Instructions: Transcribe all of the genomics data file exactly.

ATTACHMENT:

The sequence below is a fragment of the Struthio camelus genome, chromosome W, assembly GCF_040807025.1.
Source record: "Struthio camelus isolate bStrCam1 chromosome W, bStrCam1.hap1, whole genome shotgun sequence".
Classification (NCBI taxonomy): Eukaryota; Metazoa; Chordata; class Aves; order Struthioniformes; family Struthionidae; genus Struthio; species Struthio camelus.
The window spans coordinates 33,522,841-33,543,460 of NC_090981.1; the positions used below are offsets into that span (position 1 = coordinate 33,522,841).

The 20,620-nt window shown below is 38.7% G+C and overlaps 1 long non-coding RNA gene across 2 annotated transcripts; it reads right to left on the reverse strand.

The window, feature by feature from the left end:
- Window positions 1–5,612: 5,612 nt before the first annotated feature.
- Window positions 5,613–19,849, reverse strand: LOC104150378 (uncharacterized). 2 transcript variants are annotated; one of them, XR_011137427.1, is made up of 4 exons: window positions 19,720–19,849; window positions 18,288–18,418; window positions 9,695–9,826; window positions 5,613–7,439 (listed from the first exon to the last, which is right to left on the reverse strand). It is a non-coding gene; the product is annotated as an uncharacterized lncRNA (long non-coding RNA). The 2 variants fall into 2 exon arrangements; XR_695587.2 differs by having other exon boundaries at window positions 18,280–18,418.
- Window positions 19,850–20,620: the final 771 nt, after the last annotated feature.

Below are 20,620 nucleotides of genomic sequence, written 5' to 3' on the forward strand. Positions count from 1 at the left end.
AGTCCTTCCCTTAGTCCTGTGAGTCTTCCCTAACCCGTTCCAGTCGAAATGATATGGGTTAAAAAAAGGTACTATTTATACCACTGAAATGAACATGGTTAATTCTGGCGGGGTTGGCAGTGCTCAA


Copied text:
The sequence below is a fragment of the Struthio camelus genome, chromosome W, assembly GCF_040807025.1.
Source record: "Struthio camelus isolate bStrCam1 chromosome W, bStrCam1.hap1, whole genome shotgun sequence".
Classification (NCBI taxonomy): Eukaryota; Metazoa; Chordata; class Aves; order Struthioniformes; family Struthionidae; genus Struthio; species Struthio camelus.
The window spans coordinates 33,522,841-33,543,460 of NC_090981.1; the positions used below are offsets into that span (position 1 = coordinate 33,522,841).

The 20,620-nt window shown below is 38.7% G+C and overlaps 1 long non-coding RNA gene across 2 annotated transcripts; it reads right to left on the reverse strand.

The window, feature by feature from the left end:
- Window positions 1–5,612: 5,612 nt before the first annotated feature.
- Window positions 5,613–19,849, reverse strand: LOC104150378 (uncharacterized). 2 transcript variants are annotated; one of them, XR_011137427.1, is made up of 4 exons: window positions 19,720–19,849; window positions 18,288–18,418; window positions 9,695–9,826; window positions 5,613–7,439 (listed from the first exon to the last, which is right to left on the reverse strand). It is a non-coding gene; the product is annotated as an uncharacterized lncRNA (long non-coding RNA). The 2 variants fall into 2 exon arrangements; XR_695587.2 differs by having other exon boundaries at window positions 18,280–18,418.
- Window positions 19,850–20,620: the final 771 nt, after the last annotated feature.

Below are 20,620 nucleotides of genomic sequence, written 5' to 3' on the forward strand. Positions count from 1 at the left end.
AGTCCTTCCCTTAGTCCTGTGAGTCTTCCCTAACCCGTTCCAGTCGAAATGATATGGGTTAAAAAAAGGTACTATTTATACCACTGAAATGAACATGGTTAATTCTGGCGGGGTTGGCAGTGCTCAA